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Coronavirus in Florida latest: Six more Pinellas deaths, focus on elder care homes

Here’s what you need to know for Friday, May 8.
This illustration provided by the Centers for Disease Control and Prevention shows the 2019 novel coronavirus.
This illustration provided by the Centers for Disease Control and Prevention shows the 2019 novel coronavirus. [ AP ]
Published May 8, 2020

As Florida prepares to wrap up the first week of its soft reopening, coronavirus cases and deaths continue to climb. The state on Thursday recorded 62 new deaths, with Pinellas County tallying six more to reach 15 newly reported fatalities this week.

More deaths in elder care homes

Five more residents of Pinellas County long-term care facilities have died of COVID-19, the disease caused by the coronavirus, according to medical examiner reports released Thursday. That brings the total number of coronavirus fatalities in Pinellas nursing homes and assisted living facilities to 38, or two thirds of the 57 virus-related deaths in the county.

The number of positive cases and deaths connected to nursing homes and assisted living facilities continue to represent a larger share of the Florida’s overall death count. The main culprits are asymptomatic carriers of the virus, many of them long-term care staff members, who are getting tested infrequently or too late. Despite state efforts to ramp up testing, administrators at the facilities told the Miami Herald and Tampa Bay Times it is a piecemeal program that is failing to identify risk and completely contain the virus among the state’s most vulnerable.

Tampa Mayor Jane Castor on Thursday called for increased testing of staff in nursing homes amid a jump in coronavirus cases in Hillsborough County’s long-term care facilities.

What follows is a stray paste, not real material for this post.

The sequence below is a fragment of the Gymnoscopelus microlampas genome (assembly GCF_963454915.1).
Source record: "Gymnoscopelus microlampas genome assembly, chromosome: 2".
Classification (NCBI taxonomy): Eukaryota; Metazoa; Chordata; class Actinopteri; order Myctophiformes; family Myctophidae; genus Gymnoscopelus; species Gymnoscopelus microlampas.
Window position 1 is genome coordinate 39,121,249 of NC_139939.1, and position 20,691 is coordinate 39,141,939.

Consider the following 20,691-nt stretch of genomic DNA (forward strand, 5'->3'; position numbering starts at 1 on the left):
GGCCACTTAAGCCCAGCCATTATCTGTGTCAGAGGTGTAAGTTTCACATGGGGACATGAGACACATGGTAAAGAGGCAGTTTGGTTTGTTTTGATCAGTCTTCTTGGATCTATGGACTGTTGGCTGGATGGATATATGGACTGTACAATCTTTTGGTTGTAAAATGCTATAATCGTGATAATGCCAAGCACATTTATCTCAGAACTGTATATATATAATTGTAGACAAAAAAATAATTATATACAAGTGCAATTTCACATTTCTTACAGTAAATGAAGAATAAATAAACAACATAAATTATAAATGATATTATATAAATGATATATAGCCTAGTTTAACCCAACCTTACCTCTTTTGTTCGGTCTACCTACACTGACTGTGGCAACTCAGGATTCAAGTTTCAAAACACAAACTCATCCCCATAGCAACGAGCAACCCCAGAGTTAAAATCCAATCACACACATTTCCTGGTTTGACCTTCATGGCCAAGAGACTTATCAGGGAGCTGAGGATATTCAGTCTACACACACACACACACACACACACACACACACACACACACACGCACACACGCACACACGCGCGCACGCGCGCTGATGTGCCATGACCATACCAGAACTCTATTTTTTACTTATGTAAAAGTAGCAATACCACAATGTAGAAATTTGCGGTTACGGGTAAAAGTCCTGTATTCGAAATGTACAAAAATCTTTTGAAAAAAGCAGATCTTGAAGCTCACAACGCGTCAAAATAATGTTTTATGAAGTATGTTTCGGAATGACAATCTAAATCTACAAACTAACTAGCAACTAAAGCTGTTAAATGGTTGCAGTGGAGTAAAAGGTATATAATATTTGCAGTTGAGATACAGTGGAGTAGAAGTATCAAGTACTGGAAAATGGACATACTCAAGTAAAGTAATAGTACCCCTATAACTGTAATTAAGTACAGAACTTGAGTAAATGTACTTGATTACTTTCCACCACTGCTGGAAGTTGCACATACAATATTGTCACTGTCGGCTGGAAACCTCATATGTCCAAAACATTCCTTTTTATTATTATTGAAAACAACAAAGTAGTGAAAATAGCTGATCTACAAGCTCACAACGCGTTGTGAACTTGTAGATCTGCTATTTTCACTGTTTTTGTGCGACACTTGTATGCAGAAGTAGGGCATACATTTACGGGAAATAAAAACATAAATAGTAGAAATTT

Nursing homes are required by law to develop approved plans to keep residents safe in case of evacuation during emergencies like hurricanes or emerging infectious diseases like the coronavirus. But a federal audit released in March that looked at 20 Florida nursing homes revealed failures in emergency planning, along with widespread safety issues that put seniors at increased risk of injury or death during an emergency or natural disaster.

New tool to gauge Pinellas beach crowds

The Pinellas County Sheriff’s Office is launching a tool to allow beach-goers to check crowd sizes at beaches and parking lots before they go out their doors. The “Beach Capacity Dashboard” was set to go live at 1 p.m. today.

Free clinics adapt

Free clinics for the uninsured across Tampa Bay have adapted how they provide care as coronavirus makes face-to-face medical visits riskier. Some of those changes may help them in the long run.

Lawsuit seeks university fee refund

A University of Florida graduate student is the lead plaintiff in a class action lawsuit demanding that Florida universities refund unused student fees for athletics, transportation and other activities and services they can no longer access.

No mask, no service?

Businesses and big attractions are asking the public to use masks or face coverings, but that doesn’t mean they’re rigidly enforcing the policy. Few businesses are turning people away if they don’t have a mask on.

Lost summer for entertainment

Even if the rest of America reopens, the live entertainment industry could be facing a mostly lost summer. One Tampa Bay concert promoter said he doesn’t see events getting started again before September.

Coronavirus haiku for Mother’s Day

As Mother’s Day approaches in a time of social distancing, Times columnist Stephanie Hayes penned some haiku poems to illustrate this moment in motherhood.

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